very student of sailing is familiar with the remarkable open-boat voyage that Capt. William Bligh was forced to make after he and his loyal crew were forced off HMS Bounty. Navigating more than 3,000 miles, Blighï¿½s journey is considered one of the most incredible feats of small-boat sailing.
There is another story, though, of brave Americans who, facing hardship and necessity, rescued themselves ï¿½ accomplishing a voyage of 3,800 miles. Unlike Blighï¿½s journey, all the men in this story survived to sail another day.
It all began in 1852, when the whaling barque Canton departed New Bedford, Mass., bound for a trip to the South Pacific in search of the increasingly hard-to-find sperm whale.
In command was 32-year-old Andrew Wing of Acushnet, Mass. Capt. Wing was a moneymaker, having made his owners more than $100,000 profit on his last whaling voyage ï¿½ an exorbitant amount of money back in the days when a whole voyage could cost less than $10,000.
Wing and a crew of 33 souls sailed Canton for six months, first hunting in the South Atlantic, and then going ï¿½round Cape Horn, and into the Pacific in search of the sperm whale. By this time in whaling history, the sperm whale was elusive and over-hunted. It took longer each time a whaleboat left home for it to come back with its hold full of oil.
By March of 1853, Canton was somewhere in the mid-Pacific near the Phoenix Island chain at around 03ï¿½ S by 173ï¿½ W. It was a clear, starlit night when disaster struck. The charts indicated no low-lying atolls or coral heads, yet the ship struck and became pinned to a submerged reef of coral heads that surrounded a small island on the night of March 4.
Despite the heroic efforts of the shipï¿½s crew, Canton was stuck fast and could not be refloated. The crew found themselves on a small atoll ï¿½ since named Kanton ï¿½ that was a mere 3.5 square miles and, most unfortunately, had no fresh water. They would repair the whaleboats and make for the nearest land.
Four whaleboats were recovered, and to make them more seaworthy, two strakes were added to the gunwales (a trick Shackleton employed on his adventure). Splitting his men into the four boats, the group departed on March 30.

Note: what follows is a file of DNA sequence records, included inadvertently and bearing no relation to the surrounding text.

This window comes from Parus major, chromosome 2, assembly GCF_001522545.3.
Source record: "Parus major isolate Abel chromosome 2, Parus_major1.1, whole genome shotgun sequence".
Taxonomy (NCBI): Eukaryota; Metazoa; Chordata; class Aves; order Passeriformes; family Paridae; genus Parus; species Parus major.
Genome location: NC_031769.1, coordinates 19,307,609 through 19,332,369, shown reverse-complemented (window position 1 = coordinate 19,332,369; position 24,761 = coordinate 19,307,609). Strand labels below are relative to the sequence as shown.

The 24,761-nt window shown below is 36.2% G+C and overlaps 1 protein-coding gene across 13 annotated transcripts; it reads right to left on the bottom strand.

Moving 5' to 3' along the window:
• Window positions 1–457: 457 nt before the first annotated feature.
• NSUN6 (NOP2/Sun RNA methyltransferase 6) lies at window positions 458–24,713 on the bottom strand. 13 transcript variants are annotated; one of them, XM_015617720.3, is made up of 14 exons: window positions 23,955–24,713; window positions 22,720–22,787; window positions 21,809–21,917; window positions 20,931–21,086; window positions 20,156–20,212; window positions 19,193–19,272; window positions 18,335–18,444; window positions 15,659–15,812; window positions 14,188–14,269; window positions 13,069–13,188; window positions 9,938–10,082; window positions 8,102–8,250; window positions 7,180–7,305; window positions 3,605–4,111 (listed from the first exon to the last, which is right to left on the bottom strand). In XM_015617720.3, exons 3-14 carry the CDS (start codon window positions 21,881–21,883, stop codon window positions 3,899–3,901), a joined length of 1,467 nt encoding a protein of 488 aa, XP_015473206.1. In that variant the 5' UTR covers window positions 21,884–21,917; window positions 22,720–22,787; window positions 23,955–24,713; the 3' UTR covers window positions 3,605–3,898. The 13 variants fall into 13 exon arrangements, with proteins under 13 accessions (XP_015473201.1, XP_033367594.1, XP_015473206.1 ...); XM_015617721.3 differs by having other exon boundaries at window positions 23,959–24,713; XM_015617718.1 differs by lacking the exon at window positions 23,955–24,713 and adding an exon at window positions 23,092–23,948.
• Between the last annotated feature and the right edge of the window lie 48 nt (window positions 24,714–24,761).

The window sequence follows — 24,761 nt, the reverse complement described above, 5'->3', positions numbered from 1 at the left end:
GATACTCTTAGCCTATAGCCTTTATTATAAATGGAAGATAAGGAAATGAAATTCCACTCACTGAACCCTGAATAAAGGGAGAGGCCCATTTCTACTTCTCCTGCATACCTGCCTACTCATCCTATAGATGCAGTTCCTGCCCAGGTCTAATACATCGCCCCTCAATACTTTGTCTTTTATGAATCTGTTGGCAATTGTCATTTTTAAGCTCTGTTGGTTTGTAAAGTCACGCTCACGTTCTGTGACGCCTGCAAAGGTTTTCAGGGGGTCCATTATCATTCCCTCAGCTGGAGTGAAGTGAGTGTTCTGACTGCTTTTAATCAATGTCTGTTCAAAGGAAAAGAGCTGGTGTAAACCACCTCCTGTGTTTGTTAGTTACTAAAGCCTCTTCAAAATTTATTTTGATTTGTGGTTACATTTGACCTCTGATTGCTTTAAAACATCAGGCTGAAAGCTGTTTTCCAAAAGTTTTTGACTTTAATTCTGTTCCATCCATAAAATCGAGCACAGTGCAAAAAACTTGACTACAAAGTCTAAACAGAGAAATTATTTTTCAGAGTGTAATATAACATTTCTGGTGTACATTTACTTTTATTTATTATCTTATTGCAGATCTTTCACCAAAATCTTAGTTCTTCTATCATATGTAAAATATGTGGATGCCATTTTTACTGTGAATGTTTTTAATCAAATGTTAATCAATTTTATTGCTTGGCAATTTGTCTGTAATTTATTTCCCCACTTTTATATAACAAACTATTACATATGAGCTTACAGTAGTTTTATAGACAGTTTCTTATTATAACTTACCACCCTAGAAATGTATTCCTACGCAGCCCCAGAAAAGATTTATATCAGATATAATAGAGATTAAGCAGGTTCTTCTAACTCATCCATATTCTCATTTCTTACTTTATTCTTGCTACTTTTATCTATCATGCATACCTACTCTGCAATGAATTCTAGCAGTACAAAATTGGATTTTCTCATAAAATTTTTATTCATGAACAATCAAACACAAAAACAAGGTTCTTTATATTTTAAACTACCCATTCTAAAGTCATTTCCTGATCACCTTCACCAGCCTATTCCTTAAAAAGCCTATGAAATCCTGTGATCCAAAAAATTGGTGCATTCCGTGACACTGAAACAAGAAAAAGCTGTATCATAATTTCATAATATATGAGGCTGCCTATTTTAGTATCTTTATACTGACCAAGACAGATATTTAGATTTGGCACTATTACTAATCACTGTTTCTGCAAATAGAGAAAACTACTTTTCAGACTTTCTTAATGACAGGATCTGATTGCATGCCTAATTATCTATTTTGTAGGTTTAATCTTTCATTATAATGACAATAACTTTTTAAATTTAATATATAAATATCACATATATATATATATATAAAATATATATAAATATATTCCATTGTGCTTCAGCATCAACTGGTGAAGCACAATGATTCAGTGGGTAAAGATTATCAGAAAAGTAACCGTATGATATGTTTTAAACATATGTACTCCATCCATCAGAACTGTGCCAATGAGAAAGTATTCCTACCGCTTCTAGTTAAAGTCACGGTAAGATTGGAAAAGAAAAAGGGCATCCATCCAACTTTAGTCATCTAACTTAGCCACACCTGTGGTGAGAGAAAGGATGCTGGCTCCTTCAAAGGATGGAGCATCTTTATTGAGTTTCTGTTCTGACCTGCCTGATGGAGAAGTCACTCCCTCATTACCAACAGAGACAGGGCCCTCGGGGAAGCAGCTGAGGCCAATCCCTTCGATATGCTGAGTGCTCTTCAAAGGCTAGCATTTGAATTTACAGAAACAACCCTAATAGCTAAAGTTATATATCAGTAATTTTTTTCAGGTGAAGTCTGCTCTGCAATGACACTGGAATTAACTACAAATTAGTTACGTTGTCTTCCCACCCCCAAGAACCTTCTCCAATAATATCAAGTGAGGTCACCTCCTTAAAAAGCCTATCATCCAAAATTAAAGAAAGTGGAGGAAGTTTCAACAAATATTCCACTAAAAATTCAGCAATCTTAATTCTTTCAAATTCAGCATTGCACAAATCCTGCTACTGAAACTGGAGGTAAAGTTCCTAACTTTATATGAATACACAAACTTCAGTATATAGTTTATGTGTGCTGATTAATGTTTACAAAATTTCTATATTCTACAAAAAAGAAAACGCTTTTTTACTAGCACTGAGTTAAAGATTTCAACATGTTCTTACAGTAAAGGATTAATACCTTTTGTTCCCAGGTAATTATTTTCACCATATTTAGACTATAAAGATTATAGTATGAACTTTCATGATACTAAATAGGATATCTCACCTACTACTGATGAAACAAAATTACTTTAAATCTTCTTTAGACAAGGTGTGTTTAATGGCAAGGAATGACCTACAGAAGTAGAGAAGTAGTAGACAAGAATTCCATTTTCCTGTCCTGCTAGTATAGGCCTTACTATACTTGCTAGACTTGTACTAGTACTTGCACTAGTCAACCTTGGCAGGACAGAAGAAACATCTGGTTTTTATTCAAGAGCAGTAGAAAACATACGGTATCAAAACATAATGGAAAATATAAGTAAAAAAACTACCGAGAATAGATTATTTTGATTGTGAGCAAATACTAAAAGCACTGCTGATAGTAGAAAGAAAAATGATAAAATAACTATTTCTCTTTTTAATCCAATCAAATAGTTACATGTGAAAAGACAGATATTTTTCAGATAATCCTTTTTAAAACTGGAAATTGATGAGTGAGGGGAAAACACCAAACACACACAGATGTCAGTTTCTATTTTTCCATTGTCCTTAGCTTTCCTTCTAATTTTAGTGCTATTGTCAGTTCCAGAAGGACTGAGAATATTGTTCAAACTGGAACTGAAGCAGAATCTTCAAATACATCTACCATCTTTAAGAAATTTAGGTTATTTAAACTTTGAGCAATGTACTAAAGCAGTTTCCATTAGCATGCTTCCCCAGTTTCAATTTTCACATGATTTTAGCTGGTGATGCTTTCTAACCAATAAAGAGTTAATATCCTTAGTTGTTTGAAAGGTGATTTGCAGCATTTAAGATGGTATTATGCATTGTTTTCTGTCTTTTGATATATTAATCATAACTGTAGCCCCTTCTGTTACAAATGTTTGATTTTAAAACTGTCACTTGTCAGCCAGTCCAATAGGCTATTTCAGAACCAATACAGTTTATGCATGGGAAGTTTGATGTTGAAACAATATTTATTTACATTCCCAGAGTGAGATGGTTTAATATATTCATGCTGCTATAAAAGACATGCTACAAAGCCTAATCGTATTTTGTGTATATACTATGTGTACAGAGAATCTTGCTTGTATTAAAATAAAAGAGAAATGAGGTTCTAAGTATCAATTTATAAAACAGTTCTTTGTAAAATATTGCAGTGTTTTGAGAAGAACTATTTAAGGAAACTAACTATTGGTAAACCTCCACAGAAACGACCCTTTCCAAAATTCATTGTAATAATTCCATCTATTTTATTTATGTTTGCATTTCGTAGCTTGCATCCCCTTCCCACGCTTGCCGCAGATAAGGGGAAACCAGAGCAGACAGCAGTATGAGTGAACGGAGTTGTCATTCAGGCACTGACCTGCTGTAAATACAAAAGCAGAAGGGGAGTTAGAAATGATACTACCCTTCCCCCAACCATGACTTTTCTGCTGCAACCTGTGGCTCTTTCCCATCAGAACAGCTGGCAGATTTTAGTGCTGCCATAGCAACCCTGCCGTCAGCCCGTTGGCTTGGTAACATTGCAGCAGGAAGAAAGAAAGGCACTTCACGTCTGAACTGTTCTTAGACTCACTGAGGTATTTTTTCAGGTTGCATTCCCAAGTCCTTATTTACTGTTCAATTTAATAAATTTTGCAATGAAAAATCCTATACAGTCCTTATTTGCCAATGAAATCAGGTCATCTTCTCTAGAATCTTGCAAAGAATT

Unfortunately, Wingï¿½s sextant had been heavily damaged. With some spare parts he salvaged from the ruined sextant, he fabricated an instrument that could help him navigate ï¿½ or at least accomplish a crude noon sight. He also recovered a pocket compass from his cabin, and off they went.
So began a journey that boggles the mind. For 49 days, the 33 men had half a pint of water each and half a sea biscuit, which must have been wormy and stale and not like any cookie the writer would welcome. (One-half pint of water, by the by, is equal to one cup, which is about nine and one-half swallows.) This was right after the vernal equinox, and the men and crew were about 180 miles south of the equator, and the declination of the sun was not too far north. In other words, it must have been hell. Wing told his men that if they survived, it would ï¿½be by the strength of your wills.ï¿½
Steering in a northerly direction and taking advantage of the westerlies, Wing led his men through storms, put down a mutiny, and after 45 days, they arrived at a small island in the Mariana group that had nesting birds and plenty of fresh water. Rested and stronger, they sailed down the Mariana chain to Saipan, then Tinian and finally to Guam.
Two months after landing in Guam, Wing, the first mate and two of the crew caught a ship to Hong Kong and then to Honolulu and finally arrived back home. The remaining crew left Guam on various whaling ships and went on their way.
Let us join the intrepid captain and crew in their crowded lifeboats, trying to get out of the sunï¿½s rays, bailing the boats, lost in their thoughts. There is no record of whether the captain had an almanac with him. He must have had an idea of the declination of the sun, since he had been taking noon sights during his trip. As for the index error on his homemade sextant, well, we can only imagine, but letï¿½s say it was 30ï¿½ off the arc. The captain probably didnï¿½t stand when he took his noon sights, so his height of eye was roughly three feet. The good captain didnï¿½t have a timepiece, and he just waited for a noon sight in the old-fashioned way of shooting the sun until it stopped rising, and that was his meridian passage.
A. What was the time of meridian passage on April 10, at 175ï¿½ 35ï¿½ W (using a 2003 Nautical Almanac)?
At noon, using his jury-rigged sextant, Wing got an upper limb shot of the sun. His Hs was 81ï¿½ 42.7ï¿½.
B: What is the Hc?
C: What was the declination of the sun at the time of sight?
D: What is the latitude of the sun from the position that Wing took?